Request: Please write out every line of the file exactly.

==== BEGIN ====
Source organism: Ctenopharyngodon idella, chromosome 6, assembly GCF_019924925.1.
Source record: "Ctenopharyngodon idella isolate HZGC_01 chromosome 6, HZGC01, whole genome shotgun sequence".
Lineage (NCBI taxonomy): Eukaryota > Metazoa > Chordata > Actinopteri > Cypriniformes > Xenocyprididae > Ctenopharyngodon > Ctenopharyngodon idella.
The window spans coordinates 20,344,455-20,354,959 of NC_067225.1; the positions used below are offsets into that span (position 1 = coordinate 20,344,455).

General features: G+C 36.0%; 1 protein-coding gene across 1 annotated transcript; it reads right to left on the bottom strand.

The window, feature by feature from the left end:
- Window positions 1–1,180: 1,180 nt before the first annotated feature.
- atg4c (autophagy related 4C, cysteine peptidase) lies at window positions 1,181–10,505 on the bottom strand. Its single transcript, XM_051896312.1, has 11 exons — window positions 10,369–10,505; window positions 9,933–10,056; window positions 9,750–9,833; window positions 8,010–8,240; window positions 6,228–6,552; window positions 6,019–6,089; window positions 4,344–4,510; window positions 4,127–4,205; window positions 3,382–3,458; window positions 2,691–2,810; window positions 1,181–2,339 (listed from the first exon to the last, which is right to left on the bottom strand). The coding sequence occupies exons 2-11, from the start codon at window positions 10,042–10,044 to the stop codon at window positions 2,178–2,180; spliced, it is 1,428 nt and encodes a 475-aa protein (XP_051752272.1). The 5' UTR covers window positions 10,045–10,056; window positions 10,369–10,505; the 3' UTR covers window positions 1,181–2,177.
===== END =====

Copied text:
Source organism: Ctenopharyngodon idella, chromosome 6, assembly GCF_019924925.1.
Source record: "Ctenopharyngodon idella isolate HZGC_01 chromosome 6, HZGC01, whole genome shotgun sequence".
Lineage (NCBI taxonomy): Eukaryota > Metazoa > Chordata > Actinopteri > Cypriniformes > Xenocyprididae > Ctenopharyngodon > Ctenopharyngodon idella.
The window spans coordinates 20,344,455-20,354,959 of NC_067225.1; the positions used below are offsets into that span (position 1 = coordinate 20,344,455).

General features: G+C 36.0%; 1 protein-coding gene across 1 annotated transcript; it reads right to left on the bottom strand.

The window, feature by feature from the left end:
- Window positions 1–1,180: 1,180 nt before the first annotated feature.
- atg4c (autophagy related 4C, cysteine peptidase) lies at window positions 1,181–10,505 on the bottom strand. Its single transcript, XM_051896312.1, has 11 exons — window positions 10,369–10,505; window positions 9,933–10,056; window positions 9,750–9,833; window positions 8,010–8,240; window positions 6,228–6,552; window positions 6,019–6,089; window positions 4,344–4,510; window positions 4,127–4,205; window positions 3,382–3,458; window positions 2,691–2,810; window positions 1,181–2,339 (listed from the first exon to the last, which is right to left on the bottom strand). The coding sequence occupies exons 2-11, from the start codon at window positions 10,042–10,044 to the stop codon at window positions 2,178–2,180; spliced, it is 1,428 nt and encodes a 475-aa protein (XP_051752272.1). The 5' UTR covers window positions 10,045–10,056; window positions 10,369–10,505; the 3' UTR covers window positions 1,181–2,177.